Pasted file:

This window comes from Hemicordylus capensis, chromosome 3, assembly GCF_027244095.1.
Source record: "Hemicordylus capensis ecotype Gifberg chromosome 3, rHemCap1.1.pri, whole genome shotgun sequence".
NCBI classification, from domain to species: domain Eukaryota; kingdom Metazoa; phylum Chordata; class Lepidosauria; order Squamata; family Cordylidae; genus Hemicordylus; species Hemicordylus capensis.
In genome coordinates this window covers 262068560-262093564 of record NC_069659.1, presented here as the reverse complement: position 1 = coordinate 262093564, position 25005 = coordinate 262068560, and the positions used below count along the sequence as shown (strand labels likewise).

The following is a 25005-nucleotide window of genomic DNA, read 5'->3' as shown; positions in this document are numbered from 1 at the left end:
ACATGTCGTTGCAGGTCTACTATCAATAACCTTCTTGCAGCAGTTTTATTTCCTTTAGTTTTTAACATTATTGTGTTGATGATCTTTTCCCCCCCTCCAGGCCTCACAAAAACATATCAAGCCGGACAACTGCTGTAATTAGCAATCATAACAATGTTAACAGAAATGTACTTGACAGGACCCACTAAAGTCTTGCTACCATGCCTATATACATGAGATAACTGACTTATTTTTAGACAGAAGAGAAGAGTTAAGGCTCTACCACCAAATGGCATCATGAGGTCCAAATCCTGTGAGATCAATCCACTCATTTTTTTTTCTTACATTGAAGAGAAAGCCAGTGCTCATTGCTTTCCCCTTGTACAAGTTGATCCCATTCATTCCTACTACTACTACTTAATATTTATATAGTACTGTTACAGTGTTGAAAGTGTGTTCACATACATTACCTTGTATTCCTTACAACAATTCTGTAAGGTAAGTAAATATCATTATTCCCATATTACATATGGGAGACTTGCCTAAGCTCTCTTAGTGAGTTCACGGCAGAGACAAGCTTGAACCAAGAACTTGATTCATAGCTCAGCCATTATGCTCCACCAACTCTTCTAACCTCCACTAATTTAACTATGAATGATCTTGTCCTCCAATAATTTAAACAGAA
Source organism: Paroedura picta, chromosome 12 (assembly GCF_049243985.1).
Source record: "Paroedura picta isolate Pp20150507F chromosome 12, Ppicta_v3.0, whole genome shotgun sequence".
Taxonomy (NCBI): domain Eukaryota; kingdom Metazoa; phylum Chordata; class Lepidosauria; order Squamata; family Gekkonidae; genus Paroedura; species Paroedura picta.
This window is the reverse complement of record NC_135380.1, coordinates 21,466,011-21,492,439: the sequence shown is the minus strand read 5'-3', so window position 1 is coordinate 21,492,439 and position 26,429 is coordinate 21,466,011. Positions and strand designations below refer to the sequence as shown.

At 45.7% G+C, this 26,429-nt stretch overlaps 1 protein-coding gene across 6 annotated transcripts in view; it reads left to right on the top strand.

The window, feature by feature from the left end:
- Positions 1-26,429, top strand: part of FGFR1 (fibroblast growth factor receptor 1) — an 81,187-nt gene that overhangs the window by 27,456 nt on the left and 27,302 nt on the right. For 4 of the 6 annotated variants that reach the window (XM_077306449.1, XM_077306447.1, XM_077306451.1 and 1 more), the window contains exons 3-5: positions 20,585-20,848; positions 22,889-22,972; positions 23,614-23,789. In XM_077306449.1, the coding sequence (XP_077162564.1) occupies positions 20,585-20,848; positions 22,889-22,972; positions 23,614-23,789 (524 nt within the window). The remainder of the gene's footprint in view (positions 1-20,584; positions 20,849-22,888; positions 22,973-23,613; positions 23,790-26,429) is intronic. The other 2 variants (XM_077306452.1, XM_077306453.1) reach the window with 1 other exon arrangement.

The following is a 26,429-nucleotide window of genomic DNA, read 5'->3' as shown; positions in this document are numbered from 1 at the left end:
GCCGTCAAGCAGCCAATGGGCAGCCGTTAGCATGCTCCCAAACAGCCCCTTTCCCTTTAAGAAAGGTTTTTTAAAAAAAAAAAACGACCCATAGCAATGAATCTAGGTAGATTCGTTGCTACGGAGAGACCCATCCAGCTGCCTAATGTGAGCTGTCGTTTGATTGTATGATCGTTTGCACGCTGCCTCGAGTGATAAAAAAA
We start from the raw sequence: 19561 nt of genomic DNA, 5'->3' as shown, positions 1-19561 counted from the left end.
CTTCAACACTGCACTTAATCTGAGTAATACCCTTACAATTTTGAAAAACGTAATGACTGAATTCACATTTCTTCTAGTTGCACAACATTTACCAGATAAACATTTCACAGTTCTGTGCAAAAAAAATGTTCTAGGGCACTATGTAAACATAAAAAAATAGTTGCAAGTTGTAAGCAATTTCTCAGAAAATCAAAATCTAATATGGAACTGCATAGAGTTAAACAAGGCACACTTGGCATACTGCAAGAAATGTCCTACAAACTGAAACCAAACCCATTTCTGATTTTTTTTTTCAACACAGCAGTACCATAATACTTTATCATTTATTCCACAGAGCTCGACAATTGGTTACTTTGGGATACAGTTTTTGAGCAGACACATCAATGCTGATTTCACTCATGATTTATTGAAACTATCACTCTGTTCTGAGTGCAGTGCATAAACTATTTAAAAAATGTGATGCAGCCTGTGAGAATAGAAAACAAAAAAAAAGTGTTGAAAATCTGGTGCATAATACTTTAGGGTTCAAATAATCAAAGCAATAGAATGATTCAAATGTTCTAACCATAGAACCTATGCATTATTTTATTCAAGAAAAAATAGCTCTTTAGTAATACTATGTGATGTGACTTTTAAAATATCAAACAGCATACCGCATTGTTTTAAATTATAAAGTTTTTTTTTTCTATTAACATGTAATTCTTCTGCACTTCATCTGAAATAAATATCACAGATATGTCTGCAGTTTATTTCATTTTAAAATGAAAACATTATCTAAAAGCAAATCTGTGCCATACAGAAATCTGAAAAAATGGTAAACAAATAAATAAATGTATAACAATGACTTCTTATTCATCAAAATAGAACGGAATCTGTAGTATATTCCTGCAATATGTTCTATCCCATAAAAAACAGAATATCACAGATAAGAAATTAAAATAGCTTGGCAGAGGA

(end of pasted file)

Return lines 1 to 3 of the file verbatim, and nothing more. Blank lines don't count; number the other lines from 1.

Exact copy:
This window comes from Hemicordylus capensis, chromosome 3, assembly GCF_027244095.1.
Source record: "Hemicordylus capensis ecotype Gifberg chromosome 3, rHemCap1.1.pri, whole genome shotgun sequence".
NCBI classification, from domain to species: domain Eukaryota; kingdom Metazoa; phylum Chordata; class Lepidosauria; order Squamata; family Cordylidae; genus Hemicordylus; species Hemicordylus capensis.